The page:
New Photos from the Daya Bay Experiment

The entrance portal to the tunnel, between the project offices (left) and the Service Assembly Building (right).

Daya Bay Hall, closest to the tunnel entrance, future site of two antineutrino detectors.

Inside the tunnel near the Liquid Scintillator Hall, where the detectors will be filled.

Daya Bay, China -- After about two and a half years of excavation, the entire system of tunnels, measuring a total length of about three kilometers, is complete. Four of the five halls have also been excavated, and work has just begun on the fifth, the Far Hall.

Construction work in Daya Bay Hall (middle right) and the Liquid Scintillator Hall has also been completed, and equipment is starting to be installed. Crane rails are being assembled in Ling Ao Hall, and contruction of its auxiliary rooms has begun.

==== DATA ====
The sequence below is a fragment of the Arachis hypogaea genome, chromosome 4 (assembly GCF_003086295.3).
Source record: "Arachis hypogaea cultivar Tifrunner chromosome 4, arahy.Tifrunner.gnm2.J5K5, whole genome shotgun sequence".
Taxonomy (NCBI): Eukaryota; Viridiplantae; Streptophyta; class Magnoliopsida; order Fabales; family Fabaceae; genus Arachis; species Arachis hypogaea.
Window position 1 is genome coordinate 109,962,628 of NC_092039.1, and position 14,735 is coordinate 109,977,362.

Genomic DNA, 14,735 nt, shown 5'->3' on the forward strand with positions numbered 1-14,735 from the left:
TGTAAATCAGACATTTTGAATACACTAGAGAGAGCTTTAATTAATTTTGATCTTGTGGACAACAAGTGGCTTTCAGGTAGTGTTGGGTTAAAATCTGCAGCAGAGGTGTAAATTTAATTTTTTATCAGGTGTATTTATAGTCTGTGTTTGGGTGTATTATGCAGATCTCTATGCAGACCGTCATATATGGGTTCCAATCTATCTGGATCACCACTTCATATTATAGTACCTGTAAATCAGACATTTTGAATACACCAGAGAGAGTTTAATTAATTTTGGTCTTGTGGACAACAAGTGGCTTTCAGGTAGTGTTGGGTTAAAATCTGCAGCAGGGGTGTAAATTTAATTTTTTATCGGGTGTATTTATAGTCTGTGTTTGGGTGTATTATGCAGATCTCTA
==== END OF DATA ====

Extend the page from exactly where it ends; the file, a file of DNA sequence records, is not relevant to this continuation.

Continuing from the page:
Just outside the tunnel entrance in the Service Assembly Building (top right), the first two antineutrino detectors are being assembled (bottom). Components have been shipped in from participating institutions around the world or fabricated by nearby factories. We at Berkeley have provided the photomultiplier tubes, which we have tested before sending them to Daya Bay, and the hardware for mounting them along the inside of the detector.

Once the detectors have been assembled, they will undergo rigorous testing with the Daya Bay data acquisition system in order to ensure proper performance before commissioning. Only after they pass this full-scale system test will they be transported into the tunnels. Then, they will be filled in the Liquid Scintillator Hall. Finally, they will be taken to the nearby Daya Bay Hall for commissioning and cross calibration.

Excitement runs high in Daya Bay and at home in Berkeley as we look forward to the completion of construction. Both inside and outside the tunnels, members of the international collaboration are very busy preparing for the experiment.

A partially assembled antineutrino detector: the two inner cylinders are visible, as well as the photomultiplier tubes along the inside of the outer casing

--posted June 10, 2010

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